Russia reveals photos of a new highly advanced liquid fuelled heavy ICBM capable of evading anti-missile defences and hitting US territory with 10 tonne nuclear payload.
The Makeyev Design Bureau – the designer of Russia’s heavy liquid fuelled Intercontinental Ballistic Missiles (“ICBMs”) – ie. of missiles capable of reaching US territory from Russian territory, has published the first picture of Russia’s new heavy Sarmat ICBM which is due to enter service shortly, probably in 2018.
The picture is accompanied by a short statement which reads
“In accordance with the Decree of the Russian Government ‘On the State Defence Order for 2010 and the planning period 2012-2013,’ the Makeyev Rocket Design Bureau was instructed to start design and development work on the Sarmat. In June 2011, the Bureau and the Russian Ministry of Defense signed a state contract for the Sarmat’s development. The prospective strategic missile system is being developed in order to assuredly and effectively fulfil objectives of nuclear deterrent by Russia’s strategic forces.”
The Sarmat is the planned replacement of the R-36 family of Russian ICBMs, which entered service with the Soviet armed forces in the 1960s. The R-36 family culminated in a series of missiles known in the USSR and Russia as the R-36M, which entered service in the 1970s. With a throw weight of 8,800 kg these were the heaviest and most powerful ICBMs built up to now. Here is a video of one being launched:
The specifications of the Sarmat have not been disclosed and are classified. However it is believed to be a significantly smaller and lighter missile than the R-36 family, but to have a larger throw weight of up to 10,000 kg.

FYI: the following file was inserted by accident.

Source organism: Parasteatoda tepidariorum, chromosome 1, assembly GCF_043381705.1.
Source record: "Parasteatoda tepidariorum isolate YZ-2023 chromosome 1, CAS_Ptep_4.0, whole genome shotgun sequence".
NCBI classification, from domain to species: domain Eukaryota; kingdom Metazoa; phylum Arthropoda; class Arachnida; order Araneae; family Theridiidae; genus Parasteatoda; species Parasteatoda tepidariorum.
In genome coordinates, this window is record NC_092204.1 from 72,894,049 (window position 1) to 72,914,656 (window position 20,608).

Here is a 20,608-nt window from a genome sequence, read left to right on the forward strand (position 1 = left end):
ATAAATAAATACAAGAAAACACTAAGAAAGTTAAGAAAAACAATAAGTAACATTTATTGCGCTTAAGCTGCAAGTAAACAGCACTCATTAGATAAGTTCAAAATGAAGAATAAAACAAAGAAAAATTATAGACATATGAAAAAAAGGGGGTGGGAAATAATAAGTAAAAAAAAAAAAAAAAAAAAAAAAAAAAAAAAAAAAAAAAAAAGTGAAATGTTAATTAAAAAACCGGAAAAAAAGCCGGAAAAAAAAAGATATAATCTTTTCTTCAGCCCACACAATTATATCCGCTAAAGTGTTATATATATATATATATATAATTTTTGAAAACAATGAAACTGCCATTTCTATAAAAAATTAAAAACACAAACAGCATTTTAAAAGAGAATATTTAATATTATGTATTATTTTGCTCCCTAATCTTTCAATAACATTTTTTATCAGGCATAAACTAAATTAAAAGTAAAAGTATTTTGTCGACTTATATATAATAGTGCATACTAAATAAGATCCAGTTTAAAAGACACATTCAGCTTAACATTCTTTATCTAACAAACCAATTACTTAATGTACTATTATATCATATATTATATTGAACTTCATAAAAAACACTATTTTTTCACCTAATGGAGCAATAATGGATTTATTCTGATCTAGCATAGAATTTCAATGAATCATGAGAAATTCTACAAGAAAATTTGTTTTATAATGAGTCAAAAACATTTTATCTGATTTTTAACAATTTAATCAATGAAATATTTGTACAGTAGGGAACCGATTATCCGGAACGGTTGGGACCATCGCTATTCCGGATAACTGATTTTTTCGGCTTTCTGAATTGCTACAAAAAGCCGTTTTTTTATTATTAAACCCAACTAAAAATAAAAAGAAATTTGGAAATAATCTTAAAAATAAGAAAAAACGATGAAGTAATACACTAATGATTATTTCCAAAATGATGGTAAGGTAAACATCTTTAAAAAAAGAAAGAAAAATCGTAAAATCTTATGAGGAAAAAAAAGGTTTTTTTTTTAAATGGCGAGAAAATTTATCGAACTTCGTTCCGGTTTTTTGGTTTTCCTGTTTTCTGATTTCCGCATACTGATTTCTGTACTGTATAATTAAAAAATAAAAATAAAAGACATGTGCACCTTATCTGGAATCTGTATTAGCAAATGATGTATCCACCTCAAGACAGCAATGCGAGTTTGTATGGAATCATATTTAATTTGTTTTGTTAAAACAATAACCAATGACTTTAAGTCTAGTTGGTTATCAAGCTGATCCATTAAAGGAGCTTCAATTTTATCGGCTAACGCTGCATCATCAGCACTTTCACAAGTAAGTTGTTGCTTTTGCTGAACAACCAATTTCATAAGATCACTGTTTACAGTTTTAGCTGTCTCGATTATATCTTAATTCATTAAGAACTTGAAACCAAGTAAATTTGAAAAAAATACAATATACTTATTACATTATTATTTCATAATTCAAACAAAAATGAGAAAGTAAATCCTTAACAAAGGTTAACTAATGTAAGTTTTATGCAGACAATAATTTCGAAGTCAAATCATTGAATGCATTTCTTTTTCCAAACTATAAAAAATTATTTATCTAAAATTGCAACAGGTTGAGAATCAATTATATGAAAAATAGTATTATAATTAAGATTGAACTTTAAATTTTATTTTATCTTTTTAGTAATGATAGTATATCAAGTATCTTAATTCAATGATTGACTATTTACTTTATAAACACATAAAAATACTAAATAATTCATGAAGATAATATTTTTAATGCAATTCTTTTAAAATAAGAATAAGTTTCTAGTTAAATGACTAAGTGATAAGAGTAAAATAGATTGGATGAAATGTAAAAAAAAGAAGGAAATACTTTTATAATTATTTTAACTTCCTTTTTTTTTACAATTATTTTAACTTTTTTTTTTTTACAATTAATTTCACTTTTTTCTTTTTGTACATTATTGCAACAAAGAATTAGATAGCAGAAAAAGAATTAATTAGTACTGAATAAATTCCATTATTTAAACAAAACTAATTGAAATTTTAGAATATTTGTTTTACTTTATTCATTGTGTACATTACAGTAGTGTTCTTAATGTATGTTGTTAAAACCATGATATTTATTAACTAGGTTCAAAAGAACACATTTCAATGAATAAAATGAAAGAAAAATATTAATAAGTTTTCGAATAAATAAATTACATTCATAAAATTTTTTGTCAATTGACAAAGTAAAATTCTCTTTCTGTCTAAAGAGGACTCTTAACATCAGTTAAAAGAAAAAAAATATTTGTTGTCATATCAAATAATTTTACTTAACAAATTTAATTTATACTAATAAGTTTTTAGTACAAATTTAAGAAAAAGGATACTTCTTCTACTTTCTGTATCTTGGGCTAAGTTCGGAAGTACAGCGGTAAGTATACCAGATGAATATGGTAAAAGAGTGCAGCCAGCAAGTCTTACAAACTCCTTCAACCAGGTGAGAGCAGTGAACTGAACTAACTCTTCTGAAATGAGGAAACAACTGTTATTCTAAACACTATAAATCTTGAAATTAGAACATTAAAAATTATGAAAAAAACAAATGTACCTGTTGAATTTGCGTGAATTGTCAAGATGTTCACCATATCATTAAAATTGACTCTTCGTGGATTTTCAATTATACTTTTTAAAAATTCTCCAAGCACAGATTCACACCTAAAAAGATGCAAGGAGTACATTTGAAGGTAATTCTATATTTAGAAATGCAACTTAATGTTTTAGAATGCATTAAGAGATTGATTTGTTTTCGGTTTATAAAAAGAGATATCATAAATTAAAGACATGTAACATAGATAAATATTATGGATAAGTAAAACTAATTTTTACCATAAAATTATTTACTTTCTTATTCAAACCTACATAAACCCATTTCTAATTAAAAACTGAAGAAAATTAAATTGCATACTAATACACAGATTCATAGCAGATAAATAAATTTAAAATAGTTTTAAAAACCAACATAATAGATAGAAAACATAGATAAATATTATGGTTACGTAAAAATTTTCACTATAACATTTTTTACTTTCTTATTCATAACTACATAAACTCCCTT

Advances in the chemical industry and in the design of rocket engines since the 1960s have made it possible to build smaller and lighter rockets having the same or greater capability as the heavier rockets designed in the 1960s.
The Sarmat has been specifically designed to defeat the US’s Anti Ballistic Missile systems, which are being deployed in eastern Europe.
Its range of countermeasures is classified and not known. However it is believed the Sarmat is capable of manoeuvres during its flight trajectory to confuse incoming missiles, that it is able to launch decoys – also to confuse incoming interceptor missiles – and that at least one of the warheads being designed for it is a hypersonic warhead, which rumours say was tested successfully in April, and which is believed to be impervious to interception by incoming missiles.
A little mentioned fact about the military strategic balance between the US and Russia, is that Russia has been steadily upgrading its strategic deterrent with new advanced missiles, which are entirely different to those of the 1960s, which formed the basis of the Soviet strategic deterrent.
These include the Topol and Yars light road mobile solid fuel ICBMs, and the very advanced solid fuelled Bulava ICBM, which is sea launched from Russia’s advanced Borei strategic nuclear missile submarines. (Below)
Borei-class Strategic Nuclear Submarine
By contrast the US strategic deterrent still relies on missile systems such as the ground-based Minuteman III and the sea launched Trident II, which have their origins in the 1960s and early 1970s.
With the Sarmat missile, which is supposed to enter service in 2018, the Russians will add another powerful modern advanced system to their strategic armoury.